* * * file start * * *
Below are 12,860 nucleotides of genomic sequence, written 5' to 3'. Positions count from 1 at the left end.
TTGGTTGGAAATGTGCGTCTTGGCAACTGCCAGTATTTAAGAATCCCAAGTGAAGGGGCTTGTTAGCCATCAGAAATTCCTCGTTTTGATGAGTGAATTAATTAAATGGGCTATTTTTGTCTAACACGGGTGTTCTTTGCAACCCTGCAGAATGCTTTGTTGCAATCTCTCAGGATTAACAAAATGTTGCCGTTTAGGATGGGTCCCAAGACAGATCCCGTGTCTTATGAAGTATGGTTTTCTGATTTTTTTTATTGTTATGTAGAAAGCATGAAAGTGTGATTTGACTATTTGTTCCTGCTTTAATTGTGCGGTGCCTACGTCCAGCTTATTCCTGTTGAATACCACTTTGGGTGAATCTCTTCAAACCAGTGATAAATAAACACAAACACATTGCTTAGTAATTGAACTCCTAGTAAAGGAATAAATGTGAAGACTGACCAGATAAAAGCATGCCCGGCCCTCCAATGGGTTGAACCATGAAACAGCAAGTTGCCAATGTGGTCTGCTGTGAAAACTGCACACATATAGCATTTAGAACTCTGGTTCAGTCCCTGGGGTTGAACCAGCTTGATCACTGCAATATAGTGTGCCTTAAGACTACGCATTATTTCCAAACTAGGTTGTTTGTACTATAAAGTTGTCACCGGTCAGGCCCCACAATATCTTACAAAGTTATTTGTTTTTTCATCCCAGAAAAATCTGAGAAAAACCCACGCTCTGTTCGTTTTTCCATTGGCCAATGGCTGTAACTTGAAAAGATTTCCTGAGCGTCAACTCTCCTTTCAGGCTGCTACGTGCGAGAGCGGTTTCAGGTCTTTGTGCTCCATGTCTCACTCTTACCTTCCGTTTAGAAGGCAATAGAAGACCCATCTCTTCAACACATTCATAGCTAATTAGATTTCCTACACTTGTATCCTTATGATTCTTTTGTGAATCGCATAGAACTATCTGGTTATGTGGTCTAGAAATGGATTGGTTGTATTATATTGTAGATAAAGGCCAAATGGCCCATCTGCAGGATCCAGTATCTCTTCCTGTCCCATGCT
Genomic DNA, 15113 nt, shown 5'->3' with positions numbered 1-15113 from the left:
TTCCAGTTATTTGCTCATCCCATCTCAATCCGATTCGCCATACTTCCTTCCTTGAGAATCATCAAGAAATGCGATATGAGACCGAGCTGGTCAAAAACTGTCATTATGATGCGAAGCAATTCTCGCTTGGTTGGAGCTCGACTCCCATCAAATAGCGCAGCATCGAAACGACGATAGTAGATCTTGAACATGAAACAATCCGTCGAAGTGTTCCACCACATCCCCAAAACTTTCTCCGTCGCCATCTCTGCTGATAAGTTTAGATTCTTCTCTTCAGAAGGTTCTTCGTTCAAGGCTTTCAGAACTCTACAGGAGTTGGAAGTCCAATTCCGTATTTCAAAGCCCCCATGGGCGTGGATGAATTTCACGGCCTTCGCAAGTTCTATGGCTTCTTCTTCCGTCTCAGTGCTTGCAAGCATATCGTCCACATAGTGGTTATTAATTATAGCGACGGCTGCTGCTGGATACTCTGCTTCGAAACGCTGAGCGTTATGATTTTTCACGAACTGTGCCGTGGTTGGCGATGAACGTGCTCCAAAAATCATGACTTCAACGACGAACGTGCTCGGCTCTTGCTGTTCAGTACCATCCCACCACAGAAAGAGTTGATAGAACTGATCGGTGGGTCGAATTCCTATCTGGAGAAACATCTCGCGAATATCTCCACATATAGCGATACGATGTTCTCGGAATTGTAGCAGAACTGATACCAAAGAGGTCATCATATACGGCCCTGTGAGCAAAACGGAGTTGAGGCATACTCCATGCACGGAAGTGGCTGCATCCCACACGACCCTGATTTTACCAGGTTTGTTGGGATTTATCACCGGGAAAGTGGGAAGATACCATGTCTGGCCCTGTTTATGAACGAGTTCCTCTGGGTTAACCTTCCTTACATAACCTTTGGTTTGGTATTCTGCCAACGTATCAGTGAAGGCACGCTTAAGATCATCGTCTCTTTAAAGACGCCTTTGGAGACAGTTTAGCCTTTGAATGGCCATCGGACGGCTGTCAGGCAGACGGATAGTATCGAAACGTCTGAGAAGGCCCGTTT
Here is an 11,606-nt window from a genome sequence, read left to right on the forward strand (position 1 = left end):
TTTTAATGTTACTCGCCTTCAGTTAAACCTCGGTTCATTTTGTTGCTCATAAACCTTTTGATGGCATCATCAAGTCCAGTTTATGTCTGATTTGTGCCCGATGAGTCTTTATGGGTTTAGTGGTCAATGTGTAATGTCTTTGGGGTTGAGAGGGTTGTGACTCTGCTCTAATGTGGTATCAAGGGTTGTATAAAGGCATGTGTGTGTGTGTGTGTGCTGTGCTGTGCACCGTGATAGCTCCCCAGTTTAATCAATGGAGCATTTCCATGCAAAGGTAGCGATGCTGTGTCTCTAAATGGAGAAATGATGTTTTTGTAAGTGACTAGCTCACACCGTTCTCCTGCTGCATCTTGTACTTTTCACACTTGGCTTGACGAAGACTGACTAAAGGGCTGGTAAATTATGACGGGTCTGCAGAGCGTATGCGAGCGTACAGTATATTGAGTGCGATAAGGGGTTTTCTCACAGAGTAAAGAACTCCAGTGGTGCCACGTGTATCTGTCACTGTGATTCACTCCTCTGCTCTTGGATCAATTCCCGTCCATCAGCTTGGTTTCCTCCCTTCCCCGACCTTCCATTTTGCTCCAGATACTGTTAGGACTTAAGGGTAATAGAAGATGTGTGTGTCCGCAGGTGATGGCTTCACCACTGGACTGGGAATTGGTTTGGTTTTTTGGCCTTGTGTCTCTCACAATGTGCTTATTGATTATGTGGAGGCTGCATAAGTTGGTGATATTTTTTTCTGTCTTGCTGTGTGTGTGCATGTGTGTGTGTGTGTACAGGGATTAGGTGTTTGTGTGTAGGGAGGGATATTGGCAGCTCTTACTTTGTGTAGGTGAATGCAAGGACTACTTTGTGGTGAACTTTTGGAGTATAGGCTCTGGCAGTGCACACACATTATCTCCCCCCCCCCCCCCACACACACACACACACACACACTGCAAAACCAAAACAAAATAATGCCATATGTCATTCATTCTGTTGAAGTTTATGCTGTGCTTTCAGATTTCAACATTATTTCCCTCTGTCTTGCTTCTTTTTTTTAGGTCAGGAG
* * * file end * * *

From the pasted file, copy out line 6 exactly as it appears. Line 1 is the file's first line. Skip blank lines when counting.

TTTTAATGTTACTCGCCTTCAGTTAAACCTCGGTTCATTTTGTTGCTCATAAACCTTTTGATGGCATCATCAAGTCCAGTTTATGTCTGATTTGTGCCCGATGAGTCTTTATGGGTTTAGTGGTCAATGTGTAATGTCTTTGGGGTTGAGAGGGTTGTGACTCTGCTCTAATGTGGTATCAAGGGTTGTATAAAGGCATGTGTGTGTGTGTGTGTGCTGTGCTGTGCACCGTGATAGCTCCCCAGTTTAATCAATGGAGCATTTCCATGCAAAGGTAGCGATGCTGTGTCTCTAAATGGAGAAATGATGTTTTTGTAAGTGACTAGCTCACACCGTTCTCCTGCTGCATCTTGTACTTTTCACACTTGGCTTGACGAAGACTGACTAAAGGGCTGGTAAATTATGACGGGTCTGCAGAGCGTATGCGAGCGTACAGTATATTGAGTGCGATAAGGGGTTTTCTCACAGAGTAAAGAACTCCAGTGGTGCCACGTGTATCTGTCACTGTGATTCACTCCTCTGCTCTTGGATCAATTCCCGTCCATCAGCTTGGTTTCCTCCCTTCCCCGACCTTCCATTTTGCTCCAGATACTGTTAGGACTTAAGGGTAATAGAAGATGTGTGTGTCCGCAGGTGATGGCTTCACCACTGGACTGGGAATTGGTTTGGTTTTTTGGCCTTGTGTCTCTCACAATGTGCTTATTGATTATGTGGAGGCTGCATAAGTTGGTGATATTTTTTTCTGTCTTGCTGTGTGTGTGCATGTGTGTGTGTGTGTACAGGGATTAGGTGTTTGTGTGTAGGGAGGGATATTGGCAGCTCTTACTTTGTGTAGGTGAATGCAAGGACTACTTTGTGGTGAACTTTTGGAGTATAGGCTCTGGCAGTGCACACACATTATCTCCCCCCCCCCCCCCACACACACACACACACACACACTGCAAAACCAAAACAAAATAATGCCATATGTCATTCATTCTGTTGAAGTTTATGCTGTGCTTTCAGATTTCAACATTATTTCCCTCTGTCTTGCTTCTTTTTTTTAGGTCAGGAG